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Hong Kong and the National Security Law

Hong Kong History and the Joint Declaration

Hong Kong was a British colony from 1842 until the UK transferred sovereignty over Hong Kong to the People’s Republic of China on 1 July 1997, after which it became a Special Administrative Region of China. In preparation of the handover, in 1984 Great Britain and China agreed the Joint Declaration on the Question of Hong Kong (Joint Declaration).

The Joint Declaration enshrined the concept of “one country, two systems” under which Hong Kong would enjoy a “high degree of autonomy”, maintaining, for example its own legal system, judiciary and borders. This system is preserved in the Basic Law, Hong Kong’s constitutional document, that come into force after the 1997 handover of power.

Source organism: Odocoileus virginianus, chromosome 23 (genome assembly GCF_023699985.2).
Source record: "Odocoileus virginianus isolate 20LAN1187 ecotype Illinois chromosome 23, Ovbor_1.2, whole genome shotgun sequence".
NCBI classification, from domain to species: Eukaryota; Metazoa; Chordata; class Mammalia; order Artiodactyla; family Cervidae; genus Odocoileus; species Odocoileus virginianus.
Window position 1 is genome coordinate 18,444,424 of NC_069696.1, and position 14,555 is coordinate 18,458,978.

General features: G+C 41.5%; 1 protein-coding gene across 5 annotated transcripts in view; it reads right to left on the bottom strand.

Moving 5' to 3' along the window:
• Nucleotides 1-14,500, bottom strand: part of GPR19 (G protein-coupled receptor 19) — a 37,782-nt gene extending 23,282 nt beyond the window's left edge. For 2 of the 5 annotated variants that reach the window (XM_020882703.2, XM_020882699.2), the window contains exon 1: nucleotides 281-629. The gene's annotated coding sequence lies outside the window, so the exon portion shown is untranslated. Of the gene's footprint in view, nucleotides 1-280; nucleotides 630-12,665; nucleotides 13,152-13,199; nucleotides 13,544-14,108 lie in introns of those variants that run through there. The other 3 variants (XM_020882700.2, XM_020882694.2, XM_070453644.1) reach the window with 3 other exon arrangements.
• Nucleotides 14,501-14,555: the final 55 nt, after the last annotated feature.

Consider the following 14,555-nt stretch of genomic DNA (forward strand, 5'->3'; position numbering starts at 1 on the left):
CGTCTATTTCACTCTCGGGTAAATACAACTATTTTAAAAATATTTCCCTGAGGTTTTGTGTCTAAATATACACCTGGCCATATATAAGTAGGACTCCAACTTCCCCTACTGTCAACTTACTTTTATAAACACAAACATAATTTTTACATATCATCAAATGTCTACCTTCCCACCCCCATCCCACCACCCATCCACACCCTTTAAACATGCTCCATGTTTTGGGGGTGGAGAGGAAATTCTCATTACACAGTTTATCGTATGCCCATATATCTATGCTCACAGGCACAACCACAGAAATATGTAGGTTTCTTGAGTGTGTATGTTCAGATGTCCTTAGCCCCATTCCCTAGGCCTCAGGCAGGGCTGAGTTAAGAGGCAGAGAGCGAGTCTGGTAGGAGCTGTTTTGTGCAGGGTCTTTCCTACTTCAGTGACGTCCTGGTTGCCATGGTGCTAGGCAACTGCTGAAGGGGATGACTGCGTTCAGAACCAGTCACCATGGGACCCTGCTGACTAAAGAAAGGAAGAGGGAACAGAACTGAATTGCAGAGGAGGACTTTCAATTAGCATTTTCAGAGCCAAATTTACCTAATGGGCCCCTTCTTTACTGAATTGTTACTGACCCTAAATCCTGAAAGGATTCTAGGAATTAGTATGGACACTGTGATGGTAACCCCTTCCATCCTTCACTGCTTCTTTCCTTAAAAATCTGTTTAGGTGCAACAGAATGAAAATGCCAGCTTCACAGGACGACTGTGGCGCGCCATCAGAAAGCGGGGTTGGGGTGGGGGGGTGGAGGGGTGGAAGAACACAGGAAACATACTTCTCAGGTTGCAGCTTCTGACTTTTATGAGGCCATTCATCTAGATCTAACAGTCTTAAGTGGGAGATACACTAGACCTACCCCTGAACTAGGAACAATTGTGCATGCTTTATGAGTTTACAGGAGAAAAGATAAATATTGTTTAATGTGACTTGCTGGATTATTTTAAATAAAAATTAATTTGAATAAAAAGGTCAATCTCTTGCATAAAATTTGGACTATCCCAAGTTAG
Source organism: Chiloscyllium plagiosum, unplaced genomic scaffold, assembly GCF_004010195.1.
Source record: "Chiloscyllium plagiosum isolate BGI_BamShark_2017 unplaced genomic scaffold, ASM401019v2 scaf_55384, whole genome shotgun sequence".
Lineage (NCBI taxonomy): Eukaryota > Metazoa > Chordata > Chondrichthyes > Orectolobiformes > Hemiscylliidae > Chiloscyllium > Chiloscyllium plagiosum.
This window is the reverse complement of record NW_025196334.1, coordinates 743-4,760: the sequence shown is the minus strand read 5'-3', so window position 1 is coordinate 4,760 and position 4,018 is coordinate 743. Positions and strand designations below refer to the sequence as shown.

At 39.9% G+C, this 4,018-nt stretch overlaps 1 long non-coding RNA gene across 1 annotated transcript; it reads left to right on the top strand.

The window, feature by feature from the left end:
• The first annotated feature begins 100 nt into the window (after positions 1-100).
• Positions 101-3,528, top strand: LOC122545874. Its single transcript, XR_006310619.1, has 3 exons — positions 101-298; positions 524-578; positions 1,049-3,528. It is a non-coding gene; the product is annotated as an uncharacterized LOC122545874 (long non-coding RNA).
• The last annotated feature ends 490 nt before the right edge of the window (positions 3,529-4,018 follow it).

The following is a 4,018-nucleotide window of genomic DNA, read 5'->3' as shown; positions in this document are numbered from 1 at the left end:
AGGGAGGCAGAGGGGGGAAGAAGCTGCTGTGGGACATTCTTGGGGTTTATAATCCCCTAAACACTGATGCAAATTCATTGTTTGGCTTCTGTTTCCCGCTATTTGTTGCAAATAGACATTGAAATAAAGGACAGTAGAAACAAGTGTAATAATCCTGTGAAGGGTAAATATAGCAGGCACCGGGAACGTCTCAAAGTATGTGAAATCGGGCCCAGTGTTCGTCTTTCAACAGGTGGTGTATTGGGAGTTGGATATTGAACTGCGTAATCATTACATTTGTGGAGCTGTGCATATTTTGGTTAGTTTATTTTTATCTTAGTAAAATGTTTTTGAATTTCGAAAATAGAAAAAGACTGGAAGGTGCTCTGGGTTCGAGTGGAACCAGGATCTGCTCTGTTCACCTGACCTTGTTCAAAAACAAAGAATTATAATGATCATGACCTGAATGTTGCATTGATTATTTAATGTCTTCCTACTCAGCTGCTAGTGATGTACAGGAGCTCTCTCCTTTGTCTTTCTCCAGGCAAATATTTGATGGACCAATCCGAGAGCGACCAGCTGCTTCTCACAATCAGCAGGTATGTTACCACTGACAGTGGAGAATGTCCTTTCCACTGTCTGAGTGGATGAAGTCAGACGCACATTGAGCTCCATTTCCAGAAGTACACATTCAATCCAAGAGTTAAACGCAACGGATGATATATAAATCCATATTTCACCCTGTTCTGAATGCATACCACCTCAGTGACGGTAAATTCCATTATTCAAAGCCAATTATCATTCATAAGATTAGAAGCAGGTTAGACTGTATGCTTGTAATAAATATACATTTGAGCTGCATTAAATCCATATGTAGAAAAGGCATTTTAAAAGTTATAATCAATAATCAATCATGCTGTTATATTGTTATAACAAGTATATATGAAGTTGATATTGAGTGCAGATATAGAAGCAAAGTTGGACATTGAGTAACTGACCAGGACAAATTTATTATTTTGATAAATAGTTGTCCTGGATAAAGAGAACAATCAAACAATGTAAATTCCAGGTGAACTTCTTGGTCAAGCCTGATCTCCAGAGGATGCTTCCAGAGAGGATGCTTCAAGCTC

The Joint Declaration does not contain any penalties for China if it breaches the agreement or any sort of dispute resolution process.

National Security Law passed

On 30 June 2020, the People’s Republic of China’s parliament passed a new National Security Law for Hong Kong, bypassing the territory’s own Legislative Council.

China has been alarmed by the mass protests in 2014 and 2019 in Hong Kong that brought hundreds of thousands of pro-democracy supporters out on the streets, and the success of pro-democracy politicians in the island’s 2019 local elections.

Before the imposition of the law there had already been concerns that the ‘One Country, Two Systems’ principle was being steadily eroded. The UK Government catalogued such fears in its six-monthly reports on Hong Kong, as did the Foreign Affairs Committee in reports on Hong Kong and China in 2015 and 2019.

Overview of National Security Law

The National Security Law criminalises any act of:

  • secession – breaking away from the country;
  • subversion – undermining the power or authority of the central government;
  • terrorism – using violence or intimidation against people; and
  • collusion with foreign or external forces.